THIS IS THE first in a short series of blog posts in which I’ll present some thoughts on how to build a system of field recording equipment.
System, along with dynamic and terrain, is one of those decisive-looking words which is often used to prop up vague ideas. So why not talk about assembling a collection of field recording equipment?
A collection can be built up haphazardly without any forward planning. If you collect say, cigarette cards, you’ll often buy them as sets, which can lead to you owning duplicates. The loss from buying something which becomes a duplicate is the price of uncertainty. You can’t be sure what will turn up at the next auction or car boot sale.
Someone who wants to get into field recording faces the uncertainty of not knowing how far their interest is likely to develop. Perhaps the low-cost compact recorder they buy today will stop being satisfying to use after only a few months. It may even be that it isn’t equal to some specific recording goal from the very outset.
The system of field recording equipment I’m going to describe over the next few posts is based on these rules of thumb:
1. The best field recording equipment is always that which you have on you at the time. The more bulky the equipment, the more reluctant you’ll be to use it regularly.
2. The cost of field recording equipment is generally a good predictor of the quality of the sound recordings it can produce . . .
3. . . . but there are situations and environments where this makes little perceptible difference, and where smaller and usually cheaper equipment will be more practical.
4. Building a system of field recording equipment means keeping an eye on future possibilities so you don’t waste money by making your early purchases redundant.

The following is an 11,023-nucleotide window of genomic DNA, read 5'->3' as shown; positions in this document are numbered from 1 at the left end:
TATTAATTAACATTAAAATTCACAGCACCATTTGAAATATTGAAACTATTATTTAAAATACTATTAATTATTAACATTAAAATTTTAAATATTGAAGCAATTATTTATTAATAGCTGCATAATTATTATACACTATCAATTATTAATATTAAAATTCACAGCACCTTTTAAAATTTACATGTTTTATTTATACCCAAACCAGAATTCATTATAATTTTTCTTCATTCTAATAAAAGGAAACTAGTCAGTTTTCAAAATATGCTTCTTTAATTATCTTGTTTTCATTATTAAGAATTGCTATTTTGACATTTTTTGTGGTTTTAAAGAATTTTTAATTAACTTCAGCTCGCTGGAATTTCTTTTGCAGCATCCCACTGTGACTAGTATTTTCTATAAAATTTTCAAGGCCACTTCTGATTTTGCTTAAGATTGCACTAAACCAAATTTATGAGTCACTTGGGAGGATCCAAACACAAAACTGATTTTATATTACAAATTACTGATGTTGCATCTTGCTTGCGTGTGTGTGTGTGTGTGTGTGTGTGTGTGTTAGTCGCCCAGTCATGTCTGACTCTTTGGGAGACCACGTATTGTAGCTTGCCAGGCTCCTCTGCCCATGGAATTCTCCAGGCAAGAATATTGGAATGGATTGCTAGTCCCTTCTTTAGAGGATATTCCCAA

5. The foundation of the system is the compact recorder. With this alone you’ll be able to make enjoyable recordings. By adding new components you’ll expand the range of situations and environments in which you can make such recordings.
6. In its later stages the system involves spending the most money in total on the most important part of the recording chain, the microphone.
All this is based on my own experience as someone who enjoys field recording as a hobby. The work of professional field recordists in TV, radio or film can be very different and much more demanding than what I’m used to doing. So if you’re looking to earn a living from field recording, you’re better off seeking advice on something like the Social Sound Design website.
Gadgets are marketed by appealing to our desire to be thought of as competent by others. The success of that approach can be seen in the intense online arguments over the merits of different devices which are almost identical in function and quality.
But even the very best recording equipment cannot begin to fill in the gaps left by an indifference to sound, or where the urge to learn and experiment is lacking.
The next post in the series looks at the compact recorder, the seed from which the rest of the system will grow.